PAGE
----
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How To Live Healthy With Diabetes

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Diabetes Organization: How Lifestyle and Daily Routine Affect Blood Sugar

How To Live Healthy With Diabetes, Managing diabetes requires awareness. Learn what makes your blood sugar go up and down and how to control these everyday factors. Unfortunately, keeping your blood sugar levels within the variety recommended by your doctor can remain challenging. That’s because many things cause your blood sugar levels to change, sometimes unexpectedly. The following are some factors that can affect your blood sugar levels.


Healthy eating is the cornerstone of a healthy life, with or without diabetes. But if you have diabetes, you must know how foods affect your blood sugar levels. It’s not just the type of food you eat, but also how much you eat and the combinations of the kinds of food you eat.

To Do:

Learn about carbohydrate counting and portion sizes. A key to many diabetes management plans remains to learn to count carbohydrates. This is because carbohydrates often have the most significant impact on blood sugar levels. In addition, for people who take mealtime insulin, it’s essential to know the number of carbohydrates in your food to get the correct insulin dose.

Learn what serving size is appropriate for each type of food. Then, simplify your meal planning by writing down portions of foods you eat often. Use measurement cups or a scale to ensure proper portion sizes and accurate carbohydrate counting.

Make Each Meal Well Balanced.

As much as possible, plan each meal to have a good mix of starches. Fruits and vegetables, proteins, and fats. Pay attention to the types of starches you choose. Some carbohydrates, like fruits, vegetables, and whole grains, are better than others. These foods remain low in carbohydrates and have fiber that helps maintain blood sugar levels. Talk to your doctor, nurse, or dietitian about the most suitable food choices and the right balance between types of food.

Coordinate Your Meals And Medications.

Too little food for your diabetes medications, especially insulin, can result in dangerously low blood sugar levels (hypoglycemia). Conversely, too much food can make your blood sugar level too high (hyperglycemia). Talk to your diabetes care team about best-coordinating meal and medication schedules.

Avoid sugary drinks. Sugary drinks tend to remain high in calories and offer little nutrition. And because they cause your blood sugar to rise quickly, avoiding these beverages if you have diabetes is best. The exception is if you have low blood sugar. Sugary drinks, such as sodas, juices, and sports drinks, can be used as an effective treatment to raise your blood sugar level quickly when it’s too low.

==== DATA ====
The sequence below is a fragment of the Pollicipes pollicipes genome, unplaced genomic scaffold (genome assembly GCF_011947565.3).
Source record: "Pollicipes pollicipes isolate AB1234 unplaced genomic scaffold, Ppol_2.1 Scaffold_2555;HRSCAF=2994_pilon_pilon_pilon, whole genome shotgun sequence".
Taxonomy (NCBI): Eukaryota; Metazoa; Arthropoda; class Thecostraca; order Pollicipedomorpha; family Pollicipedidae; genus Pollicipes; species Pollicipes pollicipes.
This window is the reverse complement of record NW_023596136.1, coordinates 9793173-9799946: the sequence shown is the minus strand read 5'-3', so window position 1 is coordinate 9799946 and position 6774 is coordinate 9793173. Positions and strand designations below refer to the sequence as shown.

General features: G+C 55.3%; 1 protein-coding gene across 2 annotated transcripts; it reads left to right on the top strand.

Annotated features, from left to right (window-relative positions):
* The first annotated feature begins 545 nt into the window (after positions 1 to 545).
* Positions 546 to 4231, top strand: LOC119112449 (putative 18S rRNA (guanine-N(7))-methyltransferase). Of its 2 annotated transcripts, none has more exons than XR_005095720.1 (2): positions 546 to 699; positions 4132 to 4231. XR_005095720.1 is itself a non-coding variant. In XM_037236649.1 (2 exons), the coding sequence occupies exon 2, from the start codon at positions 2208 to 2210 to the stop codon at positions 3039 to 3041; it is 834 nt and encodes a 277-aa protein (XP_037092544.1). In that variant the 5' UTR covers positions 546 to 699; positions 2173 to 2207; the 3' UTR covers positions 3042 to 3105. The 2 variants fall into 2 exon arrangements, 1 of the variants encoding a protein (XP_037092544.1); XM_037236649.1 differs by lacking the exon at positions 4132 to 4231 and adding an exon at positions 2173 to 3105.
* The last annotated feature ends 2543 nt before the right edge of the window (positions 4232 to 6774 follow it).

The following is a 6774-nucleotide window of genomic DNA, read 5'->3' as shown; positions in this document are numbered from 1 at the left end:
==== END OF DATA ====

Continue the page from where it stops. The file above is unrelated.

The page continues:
Physical activity is another essential part of your diabetes management plan. When you work out, your strengths use sugar [glucose] for energy. Regular physical activity also helps your body use insulin more efficiently.

These issues work composed to lower your blood sugar level. Of course, the more strenuous your workout, the longer the effect will last. But even light activities, such as cleaning, gardening, or standing for long periods, can improve your blood sugar level.

To do:

Talk to your doctor about a workout plan. Ask your doctor what type of exercise is right for you. Most grownups should get at least 150 minutes of moderate aerobic activity per week. In addition, get about 30 minutes of moderate aerobic exercise daily on most days of the week. If you have remained inactive for a long time, your doctor may want to check your general health before giving you advice. They can recommend the right balance of aerophilic and muscle-strengthening exercises.

Keep An Exercise Program.

Talk to your doctor about the most acceptable time of day to exercise so your exercise routine remains coordinated with your meal and medicine schedules. Know your numbers. Talk to your specialist about what blood sugar levels remain appropriate for you before you start exercising. Check your blood sugar level. Check your blood sugar before and during. And also after exercise, mainly if you use insulin or medications that lower blood sugar.


If you have diabetes, it is recommended that you follow a healthy eating pattern based on plenty of vegetables and legumes (such as chickpeas, lentils, low-salt baked beans and kidney beans). Include some high-fiber, low glycemic index (GI) carbohydrates such as wholegrain breads and cereals and fruit, as well as some lean protein sources and reduced-fat dairy products. Reduce your intake of saturated (unhealthy) fat and added sugars, and choose foods low in salt.

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